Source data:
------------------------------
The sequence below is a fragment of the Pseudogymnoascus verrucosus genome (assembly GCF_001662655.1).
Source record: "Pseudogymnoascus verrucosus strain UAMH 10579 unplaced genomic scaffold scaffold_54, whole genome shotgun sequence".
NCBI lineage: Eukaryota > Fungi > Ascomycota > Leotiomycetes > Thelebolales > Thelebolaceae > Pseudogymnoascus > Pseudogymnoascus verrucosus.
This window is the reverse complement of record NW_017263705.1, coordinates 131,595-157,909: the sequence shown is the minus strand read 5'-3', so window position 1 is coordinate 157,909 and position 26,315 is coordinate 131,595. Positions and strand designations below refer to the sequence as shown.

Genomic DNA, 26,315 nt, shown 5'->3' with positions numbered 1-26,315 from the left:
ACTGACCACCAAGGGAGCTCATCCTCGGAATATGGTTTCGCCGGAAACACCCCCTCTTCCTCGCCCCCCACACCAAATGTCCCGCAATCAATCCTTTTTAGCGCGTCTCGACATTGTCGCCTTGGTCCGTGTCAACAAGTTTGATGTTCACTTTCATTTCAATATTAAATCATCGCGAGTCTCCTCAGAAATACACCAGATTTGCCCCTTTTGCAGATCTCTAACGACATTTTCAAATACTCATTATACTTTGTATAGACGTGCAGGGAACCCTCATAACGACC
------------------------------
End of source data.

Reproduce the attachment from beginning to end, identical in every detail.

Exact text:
The sequence below is a fragment of the Pseudogymnoascus verrucosus genome (assembly GCF_001662655.1).
Source record: "Pseudogymnoascus verrucosus strain UAMH 10579 unplaced genomic scaffold scaffold_54, whole genome shotgun sequence".
NCBI lineage: Eukaryota > Fungi > Ascomycota > Leotiomycetes > Thelebolales > Thelebolaceae > Pseudogymnoascus > Pseudogymnoascus verrucosus.
This window is the reverse complement of record NW_017263705.1, coordinates 131,595-157,909: the sequence shown is the minus strand read 5'-3', so window position 1 is coordinate 157,909 and position 26,315 is coordinate 131,595. Positions and strand designations below refer to the sequence as shown.

Genomic DNA, 26,315 nt, shown 5'->3' with positions numbered 1-26,315 from the left:
ACTGACCACCAAGGGAGCTCATCCTCGGAATATGGTTTCGCCGGAAACACCCCCTCTTCCTCGCCCCCCACACCAAATGTCCCGCAATCAATCCTTTTTAGCGCGTCTCGACATTGTCGCCTTGGTCCGTGTCAACAAGTTTGATGTTCACTTTCATTTCAATATTAAATCATCGCGAGTCTCCTCAGAAATACACCAGATTTGCCCCTTTTGCAGATCTCTAACGACATTTTCAAATACTCATTATACTTTGTATAGACGTGCAGGGAACCCTCATAACGACC